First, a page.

I’m sorry but I’m not going to tolerate you calling me a cheater for putting another Bill in my column. I have a strong case to make for playing Gore this week against the Dolphins, other than the Dolphins being the Dolphins I guess. Gore and all of his 36 years of age has rushed for 60-plus yards in his last four games and scored a couple of touchdowns. He has reached 16 fantasy points two times, and 10 points in two other games. He has been as solid as any other running back. He enters Week 7 rested after having his bye in Week 6. By the way, do you know what happened in Week 6? Adrian Peterson rushed for 118 yards on 23 carries. I mention Peterson because he played against Miami and that marked the only time this season he rushed for more than 37 yards. I’d be surprised if Gore doesn’t reach 100 yards this weekend and hangs a couple of scores on Miami’s defense. Even with Devin Singletary likely returning from injury, Gore is a great start.

Joe Mixon, CIN (vs JAX) - SIT

Enough is enough. I’m here for the game, not the name. And you should too. Yes, I know you paid a high price to draft Mixon back in August (Mixon’s ADP was around 20 overall on average), but he has produced as an RB3 this season and he’s not even averaging 10 fantasy points per game. Were it not for his name and you holding onto false hopes, you’d have cut it from your team a while ago. The Bengals offensive line isn’t helping matters, but even in his best game (Week 5 against Buffalo) he could only rush for 60 yards and add 34 receiving yards. Mixon has not scored a single rushing touchdown through six games and it’s about time to stop giving him chances. Jacksonville isn’t the worst of matchups but Mixon has already put on some duds against other average-ish defenses and Cincinnati will probably turn to Andy Dalton and the passing game to try and at least put up a fight against the Jaguars. I’m sorry for those of you who banked on Mixon (I did, too), but he’s just unplayable these days.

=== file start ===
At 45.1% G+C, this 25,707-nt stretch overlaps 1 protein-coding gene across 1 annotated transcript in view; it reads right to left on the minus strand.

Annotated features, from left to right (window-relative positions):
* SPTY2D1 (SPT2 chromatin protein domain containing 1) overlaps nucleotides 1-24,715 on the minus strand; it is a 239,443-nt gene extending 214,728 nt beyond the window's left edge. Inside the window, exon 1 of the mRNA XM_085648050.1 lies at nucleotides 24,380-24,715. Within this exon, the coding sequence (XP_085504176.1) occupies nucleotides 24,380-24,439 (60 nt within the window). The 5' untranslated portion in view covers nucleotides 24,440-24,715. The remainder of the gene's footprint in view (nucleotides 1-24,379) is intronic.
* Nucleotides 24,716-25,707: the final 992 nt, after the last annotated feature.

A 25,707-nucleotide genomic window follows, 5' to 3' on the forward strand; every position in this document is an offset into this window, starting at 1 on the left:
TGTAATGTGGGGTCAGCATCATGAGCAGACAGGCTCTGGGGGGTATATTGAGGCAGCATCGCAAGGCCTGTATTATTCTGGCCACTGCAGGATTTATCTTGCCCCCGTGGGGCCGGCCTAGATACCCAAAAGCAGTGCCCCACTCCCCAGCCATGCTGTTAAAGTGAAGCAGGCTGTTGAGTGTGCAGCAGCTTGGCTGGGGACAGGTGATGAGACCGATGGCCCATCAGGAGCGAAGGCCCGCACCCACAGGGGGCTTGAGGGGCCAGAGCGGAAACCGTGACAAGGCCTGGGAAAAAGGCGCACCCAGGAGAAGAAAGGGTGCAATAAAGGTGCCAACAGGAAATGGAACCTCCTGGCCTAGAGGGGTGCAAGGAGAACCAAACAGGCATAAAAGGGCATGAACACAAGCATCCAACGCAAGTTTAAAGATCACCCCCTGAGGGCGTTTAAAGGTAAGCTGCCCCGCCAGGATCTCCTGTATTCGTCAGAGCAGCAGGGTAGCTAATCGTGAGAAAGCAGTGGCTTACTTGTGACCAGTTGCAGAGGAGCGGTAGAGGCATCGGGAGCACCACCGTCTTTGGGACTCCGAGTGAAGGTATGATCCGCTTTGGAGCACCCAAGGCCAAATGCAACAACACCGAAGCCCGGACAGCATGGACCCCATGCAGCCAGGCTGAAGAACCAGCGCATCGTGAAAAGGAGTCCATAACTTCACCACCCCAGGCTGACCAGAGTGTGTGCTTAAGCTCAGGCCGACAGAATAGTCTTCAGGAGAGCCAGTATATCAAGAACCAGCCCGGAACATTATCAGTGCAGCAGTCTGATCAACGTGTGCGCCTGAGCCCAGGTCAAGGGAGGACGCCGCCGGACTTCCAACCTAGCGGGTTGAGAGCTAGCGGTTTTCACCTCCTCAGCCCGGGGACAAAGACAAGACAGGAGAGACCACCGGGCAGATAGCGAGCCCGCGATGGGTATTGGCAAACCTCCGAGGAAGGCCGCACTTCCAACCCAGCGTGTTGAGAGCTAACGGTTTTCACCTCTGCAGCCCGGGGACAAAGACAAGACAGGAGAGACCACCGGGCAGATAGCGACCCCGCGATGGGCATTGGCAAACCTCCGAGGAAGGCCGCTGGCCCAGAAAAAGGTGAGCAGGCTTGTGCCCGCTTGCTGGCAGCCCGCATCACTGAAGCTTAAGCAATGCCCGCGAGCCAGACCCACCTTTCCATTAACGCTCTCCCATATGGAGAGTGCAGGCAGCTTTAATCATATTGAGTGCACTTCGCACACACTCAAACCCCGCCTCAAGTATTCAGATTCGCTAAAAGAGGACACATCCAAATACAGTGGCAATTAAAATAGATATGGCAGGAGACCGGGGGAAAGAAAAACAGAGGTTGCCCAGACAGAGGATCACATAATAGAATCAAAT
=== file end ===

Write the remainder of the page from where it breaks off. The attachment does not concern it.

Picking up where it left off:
David Montgomery, CHI (vs NO) - SIT

Before talking about Montgomery, let me introduce you to the Saints defense. Something clicked for them in Week 3. From that weekend on they have surrendered 228 rushing yards combined to running backs and no more than 73 in any game—all that while facing studs like Ezekiel Elliott and Leonard Fournette. Now about Montgomery, it must be said that he’s been used more by Chicago as the season has progressed (to the point Mike Davis has disappeared from the equation) but his production hasn’t been up to the expectations. Even facing bad defenses against the run (Green Bay and Washington), Montgomery couldn’t rush for more than 67 yards, and his last game against a good unit (Oakland in Week 5) ended with him rushing for a mediocre 25 yards on 11 carries. For someone taking on RB1 duties for his team (Tarik Cohen is more a wideout-hybrid nowadays), Montgomery has been widely disappointing. Mix his numbers with a strong defense against the run and things don’t look very bright for the rookie this weekend.